Five months after bringing the sex abuse charges, Young Sun Cho and her boyfriend, who had encouraged her to come forward, killed themselves in their Los Angeles apartment.
"There is no doubt in my mind that Young Sun killed herself due to the abuse," Detective Kim Brown of the Fountain Valley Police Department wrote in a report. "In talking with her, she was very disturbed about the sexual abuse and the methods of fear used by their father to make her submit. The torment he caused fueled her decision to take her own life."
Edward Cho's younger daughter testified in his subsequent criminal trial on rape and sexual molestation charges, and the testimony of Young Sun Cho at an earlier hearing was read to the jury. Both said that their father told them that such sexual activity was permitted by the Bible, and that they should pretend he was a movie star during sex.
During the custody proceedings, Edward Cho vigorously denied the abuse charges, and at his criminal trial said he had not forced his daughter to have the abortions. On the witness stand, he called the charges "unthinkable," the accusations "gross, heinous things."
Edward Cho steadfastly maintained that the crimes never occurred. Speaking through an interpreter, he said at his sentencing that sending him to prison would be "a sad miscarriage of justice."
His younger daughter, Edward Cho said, was "imagining these things. . . . She wants to get back at me, to get her revenge. . . . I have tried to be a good father."
Edward Cho's attorney, John Barnett, invoked the Salem witch trials, telling the jury at Cho's criminal trial that Cho's older daughters were "sophisticated, and they (were) cunning, and they knew what they wanted. And what they wanted was not vindication . . . hat they wanted was money. . . . There was not any sex . . . that didn't happen."
When he was out on bail awaiting trial, Edward Cho had assembled the two-hour home video of happy family occasions spanning a decade. He put it together "because he thought if the jury had an opportunity to see it, it would basically convince everybody that they had a happy family life and everything was normal," said Erica Kim, his civil attorney.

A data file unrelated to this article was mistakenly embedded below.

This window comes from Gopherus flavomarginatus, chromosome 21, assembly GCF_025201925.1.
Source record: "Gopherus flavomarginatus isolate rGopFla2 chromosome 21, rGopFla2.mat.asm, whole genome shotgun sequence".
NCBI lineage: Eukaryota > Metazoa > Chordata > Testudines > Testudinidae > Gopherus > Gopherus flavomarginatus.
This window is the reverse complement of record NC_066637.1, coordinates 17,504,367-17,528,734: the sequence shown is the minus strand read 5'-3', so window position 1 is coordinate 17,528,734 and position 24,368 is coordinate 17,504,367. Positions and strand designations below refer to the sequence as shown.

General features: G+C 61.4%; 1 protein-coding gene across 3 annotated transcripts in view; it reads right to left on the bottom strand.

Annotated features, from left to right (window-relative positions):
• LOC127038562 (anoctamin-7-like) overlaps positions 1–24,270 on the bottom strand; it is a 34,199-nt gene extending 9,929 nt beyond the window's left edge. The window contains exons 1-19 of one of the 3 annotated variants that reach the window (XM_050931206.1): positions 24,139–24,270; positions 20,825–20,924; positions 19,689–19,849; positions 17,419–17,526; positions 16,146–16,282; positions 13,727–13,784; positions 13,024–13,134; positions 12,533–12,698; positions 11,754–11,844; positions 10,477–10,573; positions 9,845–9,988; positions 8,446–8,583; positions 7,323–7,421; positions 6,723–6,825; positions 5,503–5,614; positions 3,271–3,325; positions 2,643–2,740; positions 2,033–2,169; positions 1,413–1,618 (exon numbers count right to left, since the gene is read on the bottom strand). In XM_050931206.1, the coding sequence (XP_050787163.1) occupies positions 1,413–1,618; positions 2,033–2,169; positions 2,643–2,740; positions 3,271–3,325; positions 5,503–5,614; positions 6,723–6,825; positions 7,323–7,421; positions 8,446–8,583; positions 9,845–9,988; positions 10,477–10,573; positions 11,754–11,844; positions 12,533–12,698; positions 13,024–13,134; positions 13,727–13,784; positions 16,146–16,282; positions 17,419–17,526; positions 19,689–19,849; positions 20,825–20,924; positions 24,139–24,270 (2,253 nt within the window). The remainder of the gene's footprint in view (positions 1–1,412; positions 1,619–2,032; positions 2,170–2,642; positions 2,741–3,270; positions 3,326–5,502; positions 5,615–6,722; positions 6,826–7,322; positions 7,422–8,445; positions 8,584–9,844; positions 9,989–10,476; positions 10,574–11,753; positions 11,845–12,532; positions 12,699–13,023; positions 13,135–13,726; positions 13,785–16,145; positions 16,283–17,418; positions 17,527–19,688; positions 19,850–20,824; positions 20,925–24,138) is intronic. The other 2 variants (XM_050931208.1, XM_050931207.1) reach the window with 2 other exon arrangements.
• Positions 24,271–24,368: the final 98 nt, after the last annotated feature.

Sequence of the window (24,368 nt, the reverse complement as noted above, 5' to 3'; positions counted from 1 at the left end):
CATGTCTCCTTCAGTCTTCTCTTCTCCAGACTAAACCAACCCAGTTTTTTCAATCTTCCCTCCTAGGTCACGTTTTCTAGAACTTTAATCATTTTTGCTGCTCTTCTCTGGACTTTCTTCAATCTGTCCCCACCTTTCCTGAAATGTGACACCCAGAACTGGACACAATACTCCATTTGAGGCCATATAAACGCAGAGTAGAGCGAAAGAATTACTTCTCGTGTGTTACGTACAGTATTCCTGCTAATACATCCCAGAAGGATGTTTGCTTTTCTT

But Barnett said he did not attempt to introduce the tape at the criminal trial because he felt the sequences showing the Cho children bowing to him--in one case in exchange for money--might be misinterpreted by jurors and damage Cho's case.
On May 5, 1993, a jury found Cho guilty of 25 counts of sexual abuse against three of his children. He was acquitted of molesting his son.
The civil lawsuit was filed on behalf of four of Cho's six children: the two minors, who are now in foster care, a daughter who is in college and Young Sun Cho, who committed suicide after the lawsuit was filed.
The lawsuit asks for $13 million or whatever remains of Edward Cho's real estate holdings. The children also sued Edward Cho's wife for allegedly allowing the molestation to occur. Depositions in the case are now being taken.
Attorneys for the Cho estate and his widow have responded by blaming his two older daughters for a plot to acquire his wealth--a charge they deny.
But money--even a great deal of money--would not have been enough temptation for the Cho children to expose themselves to the shame that is experienced by victims of incest and sexual abuse, experts say.
"Dragging your family in, bringing such a suit is a big disgrace," said Dr. Eun Mee Kim, associate professor of sociology at USC. "No amount of money can restore their name."
Yet, to the day he was found hanging in his jail cell from a noose of braided, torn bedsheets, Edward Cho maintained that what happened to him could happen to any stern Korean parent.
"If I were to go to jail as a criminal," he wrote in a letter to the Orange County United Korea Student Assn., "then our 30 million Koreans should all go to prison."